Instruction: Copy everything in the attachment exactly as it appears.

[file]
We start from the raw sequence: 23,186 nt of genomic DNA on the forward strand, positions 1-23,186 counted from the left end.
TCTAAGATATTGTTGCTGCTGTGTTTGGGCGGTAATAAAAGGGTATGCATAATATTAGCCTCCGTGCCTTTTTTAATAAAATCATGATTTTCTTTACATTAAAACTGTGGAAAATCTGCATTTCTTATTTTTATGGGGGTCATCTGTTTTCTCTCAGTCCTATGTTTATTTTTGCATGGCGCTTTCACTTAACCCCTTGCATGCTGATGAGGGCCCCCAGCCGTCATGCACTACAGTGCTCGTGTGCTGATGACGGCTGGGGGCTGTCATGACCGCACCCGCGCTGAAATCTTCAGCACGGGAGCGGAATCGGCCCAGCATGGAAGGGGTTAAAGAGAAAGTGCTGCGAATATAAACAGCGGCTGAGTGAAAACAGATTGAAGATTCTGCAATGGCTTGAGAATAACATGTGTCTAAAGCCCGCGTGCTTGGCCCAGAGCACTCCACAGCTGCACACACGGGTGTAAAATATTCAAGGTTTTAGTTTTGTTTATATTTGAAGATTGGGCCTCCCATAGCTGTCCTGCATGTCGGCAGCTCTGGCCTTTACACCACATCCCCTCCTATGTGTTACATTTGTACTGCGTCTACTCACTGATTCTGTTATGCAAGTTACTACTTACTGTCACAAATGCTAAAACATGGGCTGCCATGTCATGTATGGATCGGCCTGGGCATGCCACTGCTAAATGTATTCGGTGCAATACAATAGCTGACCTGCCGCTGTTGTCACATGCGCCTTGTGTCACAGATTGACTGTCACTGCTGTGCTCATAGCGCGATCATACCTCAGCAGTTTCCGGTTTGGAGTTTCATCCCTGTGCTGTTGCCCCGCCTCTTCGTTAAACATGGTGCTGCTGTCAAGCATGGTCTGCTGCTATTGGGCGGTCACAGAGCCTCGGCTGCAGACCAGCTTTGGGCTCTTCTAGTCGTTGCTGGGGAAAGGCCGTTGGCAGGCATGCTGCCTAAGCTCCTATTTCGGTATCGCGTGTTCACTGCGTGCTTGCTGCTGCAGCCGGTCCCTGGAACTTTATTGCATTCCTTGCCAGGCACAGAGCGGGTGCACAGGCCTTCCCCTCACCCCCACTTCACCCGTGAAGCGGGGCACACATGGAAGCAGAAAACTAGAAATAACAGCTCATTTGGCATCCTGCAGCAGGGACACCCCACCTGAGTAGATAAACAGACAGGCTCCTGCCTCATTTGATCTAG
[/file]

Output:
We start from the raw sequence: 23,186 nt of genomic DNA on the forward strand, positions 1-23,186 counted from the left end.
TCTAAGATATTGTTGCTGCTGTGTTTGGGCGGTAATAAAAGGGTATGCATAATATTAGCCTCCGTGCCTTTTTTAATAAAATCATGATTTTCTTTACATTAAAACTGTGGAAAATCTGCATTTCTTATTTTTATGGGGGTCATCTGTTTTCTCTCAGTCCTATGTTTATTTTTGCATGGCGCTTTCACTTAACCCCTTGCATGCTGATGAGGGCCCCCAGCCGTCATGCACTACAGTGCTCGTGTGCTGATGACGGCTGGGGGCTGTCATGACCGCACCCGCGCTGAAATCTTCAGCACGGGAGCGGAATCGGCCCAGCATGGAAGGGGTTAAAGAGAAAGTGCTGCGAATATAAACAGCGGCTGAGTGAAAACAGATTGAAGATTCTGCAATGGCTTGAGAATAACATGTGTCTAAAGCCCGCGTGCTTGGCCCAGAGCACTCCACAGCTGCACACACGGGTGTAAAATATTCAAGGTTTTAGTTTTGTTTATATTTGAAGATTGGGCCTCCCATAGCTGTCCTGCATGTCGGCAGCTCTGGCCTTTACACCACATCCCCTCCTATGTGTTACATTTGTACTGCGTCTACTCACTGATTCTGTTATGCAAGTTACTACTTACTGTCACAAATGCTAAAACATGGGCTGCCATGTCATGTATGGATCGGCCTGGGCATGCCACTGCTAAATGTATTCGGTGCAATACAATAGCTGACCTGCCGCTGTTGTCACATGCGCCTTGTGTCACAGATTGACTGTCACTGCTGTGCTCATAGCGCGATCATACCTCAGCAGTTTCCGGTTTGGAGTTTCATCCCTGTGCTGTTGCCCCGCCTCTTCGTTAAACATGGTGCTGCTGTCAAGCATGGTCTGCTGCTATTGGGCGGTCACAGAGCCTCGGCTGCAGACCAGCTTTGGGCTCTTCTAGTCGTTGCTGGGGAAAGGCCGTTGGCAGGCATGCTGCCTAAGCTCCTATTTCGGTATCGCGTGTTCACTGCGTGCTTGCTGCTGCAGCCGGTCCCTGGAACTTTATTGCATTCCTTGCCAGGCACAGAGCGGGTGCACAGGCCTTCCCCTCACCCCCACTTCACCCGTGAAGCGGGGCACACATGGAAGCAGAAAACTAGAAATAACAGCTCATTTGGCATCCTGCAGCAGGGACACCCCACCTGAGTAGATAAACAGACAGGCTCCTGCCTCATTTGATCTAG